I can only speak for myself, but I would guess “no performing experience” is very relevant here. Beyond the “beginner level” of learning to physically operate the instrument, any sort of “performance” involves a feedback loop of imagining what sound you want to produce, and making corrections to your actions playing the instrument (either on-the-fly in live performance, or through a lot of hard thinking and experimenting in the rehearsal room) to produce what you imagined.
IMO it doesn’t seem a big step beyond that to imagine something and write it down reasonably accurately, without continual checking through computer playback. In fact I sometimes switch off “play notes as you enter them” because the “random noises” when jumping around between different instruments in the score are more of a distraction than a help.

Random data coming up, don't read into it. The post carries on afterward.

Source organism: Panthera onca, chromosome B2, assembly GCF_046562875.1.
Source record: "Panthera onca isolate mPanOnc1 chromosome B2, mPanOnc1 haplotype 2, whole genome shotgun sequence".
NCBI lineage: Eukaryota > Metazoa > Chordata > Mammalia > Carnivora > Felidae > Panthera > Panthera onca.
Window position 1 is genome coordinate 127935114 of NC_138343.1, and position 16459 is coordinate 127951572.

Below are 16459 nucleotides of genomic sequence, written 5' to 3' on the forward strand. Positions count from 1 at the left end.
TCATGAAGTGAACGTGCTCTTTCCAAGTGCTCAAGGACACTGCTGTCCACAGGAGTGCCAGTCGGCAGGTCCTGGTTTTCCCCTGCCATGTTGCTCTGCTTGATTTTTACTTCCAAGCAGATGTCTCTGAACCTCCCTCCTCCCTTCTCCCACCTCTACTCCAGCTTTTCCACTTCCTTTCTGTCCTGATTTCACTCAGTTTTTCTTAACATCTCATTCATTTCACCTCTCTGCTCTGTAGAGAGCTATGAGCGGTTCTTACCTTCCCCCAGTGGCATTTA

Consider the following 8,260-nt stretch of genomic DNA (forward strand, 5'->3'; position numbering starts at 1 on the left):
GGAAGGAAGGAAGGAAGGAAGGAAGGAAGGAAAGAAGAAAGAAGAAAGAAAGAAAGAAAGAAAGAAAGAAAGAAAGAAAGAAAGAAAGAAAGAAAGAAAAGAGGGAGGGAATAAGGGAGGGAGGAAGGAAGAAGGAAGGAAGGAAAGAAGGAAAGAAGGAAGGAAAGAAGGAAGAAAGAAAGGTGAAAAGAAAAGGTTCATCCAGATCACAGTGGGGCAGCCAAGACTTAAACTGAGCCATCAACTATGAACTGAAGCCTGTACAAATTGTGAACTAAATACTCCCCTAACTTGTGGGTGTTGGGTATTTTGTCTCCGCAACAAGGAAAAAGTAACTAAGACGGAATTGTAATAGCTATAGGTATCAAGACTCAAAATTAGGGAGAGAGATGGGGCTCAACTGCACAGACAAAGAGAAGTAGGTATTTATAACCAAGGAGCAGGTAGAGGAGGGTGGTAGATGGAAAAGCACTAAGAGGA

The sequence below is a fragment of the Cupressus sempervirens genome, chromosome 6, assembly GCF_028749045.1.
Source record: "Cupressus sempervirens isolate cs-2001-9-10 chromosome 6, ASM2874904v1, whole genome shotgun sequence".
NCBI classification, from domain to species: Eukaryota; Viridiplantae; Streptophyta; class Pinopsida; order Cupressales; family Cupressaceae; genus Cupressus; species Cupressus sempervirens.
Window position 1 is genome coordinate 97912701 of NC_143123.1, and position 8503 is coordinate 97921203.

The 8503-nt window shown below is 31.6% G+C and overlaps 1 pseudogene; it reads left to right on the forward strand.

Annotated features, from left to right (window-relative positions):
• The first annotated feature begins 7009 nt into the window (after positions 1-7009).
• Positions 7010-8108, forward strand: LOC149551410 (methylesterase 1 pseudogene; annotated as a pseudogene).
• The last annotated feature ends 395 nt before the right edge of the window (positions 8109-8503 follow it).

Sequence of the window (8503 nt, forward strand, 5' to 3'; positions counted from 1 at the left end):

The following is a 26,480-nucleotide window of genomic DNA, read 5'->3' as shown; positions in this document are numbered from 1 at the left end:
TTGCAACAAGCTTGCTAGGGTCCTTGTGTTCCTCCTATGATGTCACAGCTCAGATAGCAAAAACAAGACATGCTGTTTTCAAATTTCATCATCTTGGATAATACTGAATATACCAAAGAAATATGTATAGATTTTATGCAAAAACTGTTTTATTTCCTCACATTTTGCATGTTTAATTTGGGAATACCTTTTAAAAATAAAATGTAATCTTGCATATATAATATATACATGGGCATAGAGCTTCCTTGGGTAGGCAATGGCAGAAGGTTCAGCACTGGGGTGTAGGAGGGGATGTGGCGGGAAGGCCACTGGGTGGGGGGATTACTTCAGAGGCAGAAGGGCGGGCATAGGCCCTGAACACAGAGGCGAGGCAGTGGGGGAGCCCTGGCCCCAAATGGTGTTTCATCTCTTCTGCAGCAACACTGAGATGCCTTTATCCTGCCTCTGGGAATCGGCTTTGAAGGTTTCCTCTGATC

One of my favorite quotes (from Kodaly) is about exactly this duality: “The goal of music education is to teach you how to see with your ears, and hear with your eyes”.
The developers claim to have found a logical error which manifests itself in ways that don’t fit any obvious pattern that the user would be likely to find, and fixed it.
From my experience of software development, the only way to find out of that is a “complete” solution to the problem is to wait and see what happens after you fixed it. But Occam’s razor often applies, and “randomly occurring” problems tend to have one root cause (which can take a long time to track down!), not several.